How to keep perspective in high stress environments


If your job is to help people living through something terrifying – such as the families of children with life-threatening conditions – how do you maintain perspective, and keep your mind focused on your responsibilities?

Ricky Nowak, communications and executive leadership expert, interviews a man who has to deal with that very issue, Michael Wasley, the CEO of Very Special Kids.

He recommends focusing on the role you play in supporting the family, and especially the outcomes you are trying to achieve. “As emotional as it will be for you, the result you get for that family is paramount and that will help you cope.” Wasley also opens up about some of the specific challenges of his workforce, including preparing families for the very real chance that their child will die.

He believes that it’s a sense of community that really helps everybody pull through. “We gel together, from hospice nurses to family support counsellors to fundraising staff, to provide that support to families.”

(Read our article about HR prioritising stress management.)

Nowak points out that even though most organisations will never have to face anything as high-stakes and dire as what Very Special Kids deal with regularly, every workplace has its share of stress and emotional turmoil – it’s an unavoidable fact of life.

Wasley agrees and suggests “having open conversations and not hiding feelings and anxieties is really healthy”. Referencing previous roles he’s filled in other organisations he’s noticed ” a tendency to suppress emotions and feelings, you almost want to come across with a bit of bravado.” But breaking that down will actually help people relieve some of their stress.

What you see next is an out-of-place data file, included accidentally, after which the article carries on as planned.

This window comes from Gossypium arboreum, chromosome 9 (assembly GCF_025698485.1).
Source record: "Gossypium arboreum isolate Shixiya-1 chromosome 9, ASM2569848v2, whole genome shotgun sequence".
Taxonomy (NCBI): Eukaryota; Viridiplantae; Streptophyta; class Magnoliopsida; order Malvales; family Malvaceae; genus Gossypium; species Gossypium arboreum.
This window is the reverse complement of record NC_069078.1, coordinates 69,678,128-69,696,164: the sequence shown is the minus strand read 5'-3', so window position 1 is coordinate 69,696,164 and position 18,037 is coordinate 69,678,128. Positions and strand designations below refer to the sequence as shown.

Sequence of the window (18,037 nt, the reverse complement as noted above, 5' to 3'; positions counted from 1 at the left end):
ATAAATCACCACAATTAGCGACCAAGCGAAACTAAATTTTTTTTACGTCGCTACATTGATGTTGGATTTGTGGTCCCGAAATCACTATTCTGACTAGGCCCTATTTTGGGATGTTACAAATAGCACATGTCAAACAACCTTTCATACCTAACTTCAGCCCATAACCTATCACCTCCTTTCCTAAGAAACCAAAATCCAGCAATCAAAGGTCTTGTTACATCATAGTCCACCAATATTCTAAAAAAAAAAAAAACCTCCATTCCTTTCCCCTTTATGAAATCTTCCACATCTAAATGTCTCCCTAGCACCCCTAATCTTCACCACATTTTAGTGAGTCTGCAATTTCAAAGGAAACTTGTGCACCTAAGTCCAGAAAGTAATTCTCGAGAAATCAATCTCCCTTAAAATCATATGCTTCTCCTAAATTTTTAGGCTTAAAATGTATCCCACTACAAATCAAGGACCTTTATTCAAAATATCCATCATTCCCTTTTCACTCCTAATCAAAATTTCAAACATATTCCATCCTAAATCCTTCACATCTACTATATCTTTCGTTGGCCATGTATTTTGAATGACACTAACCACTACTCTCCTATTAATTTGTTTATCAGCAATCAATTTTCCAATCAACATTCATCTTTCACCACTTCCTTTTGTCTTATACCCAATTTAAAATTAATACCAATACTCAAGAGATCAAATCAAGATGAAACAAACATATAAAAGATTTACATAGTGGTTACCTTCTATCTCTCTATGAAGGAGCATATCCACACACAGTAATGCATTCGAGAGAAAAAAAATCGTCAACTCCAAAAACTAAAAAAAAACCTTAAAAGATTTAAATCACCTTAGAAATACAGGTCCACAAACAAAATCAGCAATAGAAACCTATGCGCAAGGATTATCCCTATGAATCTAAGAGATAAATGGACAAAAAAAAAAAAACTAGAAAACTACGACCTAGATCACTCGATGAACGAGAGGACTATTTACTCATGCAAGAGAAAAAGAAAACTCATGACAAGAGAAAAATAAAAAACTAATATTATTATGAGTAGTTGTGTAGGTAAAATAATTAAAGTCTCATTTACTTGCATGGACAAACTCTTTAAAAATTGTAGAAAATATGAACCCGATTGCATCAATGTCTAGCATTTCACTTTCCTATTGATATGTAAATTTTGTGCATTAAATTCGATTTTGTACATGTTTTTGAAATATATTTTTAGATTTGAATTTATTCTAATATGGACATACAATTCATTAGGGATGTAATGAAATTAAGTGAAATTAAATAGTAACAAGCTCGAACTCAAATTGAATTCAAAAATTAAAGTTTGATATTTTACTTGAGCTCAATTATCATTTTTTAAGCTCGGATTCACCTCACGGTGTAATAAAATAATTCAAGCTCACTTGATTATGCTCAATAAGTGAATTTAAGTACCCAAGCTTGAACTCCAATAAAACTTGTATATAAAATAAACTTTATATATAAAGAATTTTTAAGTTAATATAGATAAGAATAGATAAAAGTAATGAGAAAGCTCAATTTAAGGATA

Watch the video for more information.

 

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How to keep perspective in high stress environments


If your job is to help people living through something terrifying – such as the families of children with life-threatening conditions – how do you maintain perspective, and keep your mind focused on your responsibilities?

Ricky Nowak, communications and executive leadership expert, interviews a man who has to deal with that very issue, Michael Wasley, the CEO of Very Special Kids.

He recommends focusing on the role you play in supporting the family, and especially the outcomes you are trying to achieve. “As emotional as it will be for you, the result you get for that family is paramount and that will help you cope.” Wasley also opens up about some of the specific challenges of his workforce, including preparing families for the very real chance that their child will die.

He believes that it’s a sense of community that really helps everybody pull through. “We gel together, from hospice nurses to family support counsellors to fundraising staff, to provide that support to families.”

(Read our article about HR prioritising stress management.)

Nowak points out that even though most organisations will never have to face anything as high-stakes and dire as what Very Special Kids deal with regularly, every workplace has its share of stress and emotional turmoil – it’s an unavoidable fact of life.

Wasley agrees and suggests “having open conversations and not hiding feelings and anxieties is really healthy”. Referencing previous roles he’s filled in other organisations he’s noticed ” a tendency to suppress emotions and feelings, you almost want to come across with a bit of bravado.” But breaking that down will actually help people relieve some of their stress.

Watch the video for more information.

 

Leave a reply

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Notify me of
More on HRM